As we know, the classic gameplay of blackjack runs throughout the myriad of different variants of play that have emerged in the past few decades.
Beat the dealer to 21 and you will win: blackjack gets no more complicated than that.
There are styles of the classic casino game that have a number of different betting options, however, and one such title is Hi Lo Blackjack.
This is a fun game that adds an element of betting risk into the proceedings – but who knows, if your luck is in, then it may make your main table play more profitable.
The basis of the gameplay in Hi Lo Blackjack is the same as in any other version. You’re looking to hit 21, or as close to it as possible, by standing, hitting and doubling down as necessary.
The difference with Hi Lo is that there is an added betting option for players to explore: simply, you are wagering on whether your second hole card will be “Hi” or “Lo” compared to your first.
It is the amalgamation of two games: blackjack and Hi Lo, which in itself is played at online casinos and in games houses around the world.
Hi Lo is so simple that it doesn’t need a rulebook so much as a rule Post-It Note, but there are a couple of anomalies that players should remember.
Firstly, all you need to do is select your chip size from the stack and add that to your Hi or Lo boxes.
Your bet wins if:
The standard pecking order of cards is true in Hi Lo, with the king the highest-ranking and two the lowest. Another golden rule of this side game is that an ace has no numerical value.
Your bet loses if:
Your bet is pushed when:
Once the deal has been completed, Hi Lo bets are settled instantly, and then normal blackjack gameplay resumes.
Clearly, you have a theoretical chance of 50% of your second card being higher or lower than your first card, so this is a classic “coin flip” scenario.
Interestingly, the house pays 1:1 for successful wagers, which is the correct amount given the probabilities. However, players should note that often six decks are used in this version of the game, which conflates the odds slightly as opposed to if you were playing a single-deck game.
With sportsbooks, for example, you would never be paid out 1:1 on a true 50/50 bet, because they would build their own profit margin into the payout. At least the casinos are playing ball!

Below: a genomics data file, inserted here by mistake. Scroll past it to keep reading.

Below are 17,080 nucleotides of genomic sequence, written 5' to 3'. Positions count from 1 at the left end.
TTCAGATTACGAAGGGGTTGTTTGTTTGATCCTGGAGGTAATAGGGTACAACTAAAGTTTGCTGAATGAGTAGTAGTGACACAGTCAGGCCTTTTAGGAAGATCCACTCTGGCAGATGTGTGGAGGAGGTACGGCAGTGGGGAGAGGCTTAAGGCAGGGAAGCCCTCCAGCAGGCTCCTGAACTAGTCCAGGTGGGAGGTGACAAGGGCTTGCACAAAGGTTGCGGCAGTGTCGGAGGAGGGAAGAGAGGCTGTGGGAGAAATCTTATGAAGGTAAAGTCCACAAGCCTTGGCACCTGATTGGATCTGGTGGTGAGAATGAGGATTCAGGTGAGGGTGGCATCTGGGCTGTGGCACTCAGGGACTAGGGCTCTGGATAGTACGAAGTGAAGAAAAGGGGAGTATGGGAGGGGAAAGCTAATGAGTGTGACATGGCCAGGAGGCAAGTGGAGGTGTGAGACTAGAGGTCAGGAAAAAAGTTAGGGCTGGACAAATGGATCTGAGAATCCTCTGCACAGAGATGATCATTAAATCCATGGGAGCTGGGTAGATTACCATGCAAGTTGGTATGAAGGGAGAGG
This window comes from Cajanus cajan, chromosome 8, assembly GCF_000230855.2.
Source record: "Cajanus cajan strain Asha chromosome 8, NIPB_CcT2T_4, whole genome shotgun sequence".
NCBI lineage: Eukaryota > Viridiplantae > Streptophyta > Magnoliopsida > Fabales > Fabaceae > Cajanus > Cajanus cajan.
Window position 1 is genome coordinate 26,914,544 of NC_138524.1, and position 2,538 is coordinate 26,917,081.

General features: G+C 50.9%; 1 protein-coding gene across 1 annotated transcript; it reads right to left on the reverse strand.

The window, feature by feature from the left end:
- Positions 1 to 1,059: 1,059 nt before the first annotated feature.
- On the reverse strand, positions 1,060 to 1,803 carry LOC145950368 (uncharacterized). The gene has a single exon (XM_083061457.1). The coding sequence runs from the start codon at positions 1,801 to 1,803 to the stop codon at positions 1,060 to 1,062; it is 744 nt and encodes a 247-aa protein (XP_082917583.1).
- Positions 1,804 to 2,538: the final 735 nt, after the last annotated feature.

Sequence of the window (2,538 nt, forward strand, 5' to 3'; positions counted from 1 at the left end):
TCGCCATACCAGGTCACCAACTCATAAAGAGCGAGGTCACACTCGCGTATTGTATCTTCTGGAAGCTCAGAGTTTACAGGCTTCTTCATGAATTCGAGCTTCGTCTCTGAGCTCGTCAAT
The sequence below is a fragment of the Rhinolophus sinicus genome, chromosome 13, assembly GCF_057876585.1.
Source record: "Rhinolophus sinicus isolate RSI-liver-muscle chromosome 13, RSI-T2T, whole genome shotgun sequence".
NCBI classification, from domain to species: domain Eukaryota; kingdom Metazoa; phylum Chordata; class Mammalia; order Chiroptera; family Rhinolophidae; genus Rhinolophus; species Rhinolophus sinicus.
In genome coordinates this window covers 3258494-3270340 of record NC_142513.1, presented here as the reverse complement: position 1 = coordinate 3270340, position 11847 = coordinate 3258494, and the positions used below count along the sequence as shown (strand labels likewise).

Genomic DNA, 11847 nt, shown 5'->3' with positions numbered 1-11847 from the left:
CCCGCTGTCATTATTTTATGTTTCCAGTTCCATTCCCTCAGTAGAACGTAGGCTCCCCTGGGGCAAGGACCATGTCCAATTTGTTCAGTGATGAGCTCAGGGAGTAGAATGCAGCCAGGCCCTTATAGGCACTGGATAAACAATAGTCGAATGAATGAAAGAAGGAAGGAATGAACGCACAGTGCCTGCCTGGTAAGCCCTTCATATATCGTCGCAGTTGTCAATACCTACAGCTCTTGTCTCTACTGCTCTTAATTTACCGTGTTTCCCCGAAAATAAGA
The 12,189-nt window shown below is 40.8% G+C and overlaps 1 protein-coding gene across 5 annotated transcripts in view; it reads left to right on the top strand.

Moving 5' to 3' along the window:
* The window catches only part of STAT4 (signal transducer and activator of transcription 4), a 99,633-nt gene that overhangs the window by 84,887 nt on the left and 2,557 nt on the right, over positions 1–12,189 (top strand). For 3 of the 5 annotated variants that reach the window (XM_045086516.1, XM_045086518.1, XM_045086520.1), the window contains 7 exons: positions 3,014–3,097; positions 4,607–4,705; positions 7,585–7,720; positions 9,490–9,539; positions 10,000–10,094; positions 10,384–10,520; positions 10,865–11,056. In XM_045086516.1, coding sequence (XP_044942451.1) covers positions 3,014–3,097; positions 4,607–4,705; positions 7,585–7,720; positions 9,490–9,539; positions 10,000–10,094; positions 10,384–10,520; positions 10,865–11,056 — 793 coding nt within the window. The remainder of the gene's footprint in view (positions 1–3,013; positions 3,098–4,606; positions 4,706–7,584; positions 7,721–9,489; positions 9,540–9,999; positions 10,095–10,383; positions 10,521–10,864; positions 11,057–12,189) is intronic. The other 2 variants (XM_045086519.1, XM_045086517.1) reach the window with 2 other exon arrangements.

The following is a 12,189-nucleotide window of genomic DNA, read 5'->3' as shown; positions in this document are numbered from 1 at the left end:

Should it help your thinking, a traditional Hi Lo game played in a casino – not with any blackjack elements – has a Return to Player (RTP) rate of around 96%, which gives us an understanding of the house’s edge even when the rules suggest a level of parity between player and dealer.
However, Hi Lo Blackjack games offer an RTP as high as 99.8%.
There is an important distinction to make here between two aspects of blackjack bearing the Hi Lo name.
The game Hi Lo Blackjack is an entity in itself, as described above.
There is also the Hi Lo system for counting cards in blackjack, which is also often displayed as High-Low.
While the Hi Lo count won’t necessarily help you in the side bet bearing the same name, it can be a very useful way of lowering the house edge by predicting which cards are going to be dealt next.
A number of pre-eminent blackjack theorists, including Stanford Wong, Harvey Dubner and Don Schlesinger, have written about the trials and tribulations of card counting, but the general consensus is that when done well, the High-Low count can be a really effective tool for blackjack players to utilise.
As is the case with most card counting techniques, the actual concept behind the High-Low count is simple enough to understand but rather more complex to act out!
With the system, cards are grouped and given a theoretical score:
This process enables you to keep a running count of where a game is at – for example, if the sequence of cards dealt was A-7-3-4-9-J-2, then the running count would be -1, 0, +1, +1, 0, -1, +1, or in other words +1.
The next step in the High-Low process is to establish the true count, and you do this by dividing the running count with the number of decks remaining.
If your gameplay yielded a running count of +6 and there were three decks remaining, then your true count would be +2.
The true count gives you a more accurate representation of where a game of blackjack is at in terms of the cards left to be dealt.
The general rule of thumb is that the higher the count is, the more you should bet. Why? Because there are more aces, faces and tens left to be dealt than low cards, by virtue of the maths.
As we have discovered, in blackjack parlance, the meanings of Hi Lo and High-Low are very different.
Hi Lo is a form of blackjack that is popular with many players – the added jeopardy of the side bet adding an extra layer of excitement to proceedings.
Meanwhile, you can utilise the High-Low card counting system within Hi Lo Blackjack – but be warned, an inadequate card counter is on a collision course with bankroll-busting mayhem. Only attempt to count cards if you are confident in your abilities.
You can test out your High-Low game by playing Hi Lo Blackjack, and other variants, for free at Bitcasino. All you need to do to get started is register for a new player account.
Words: Sean McNulty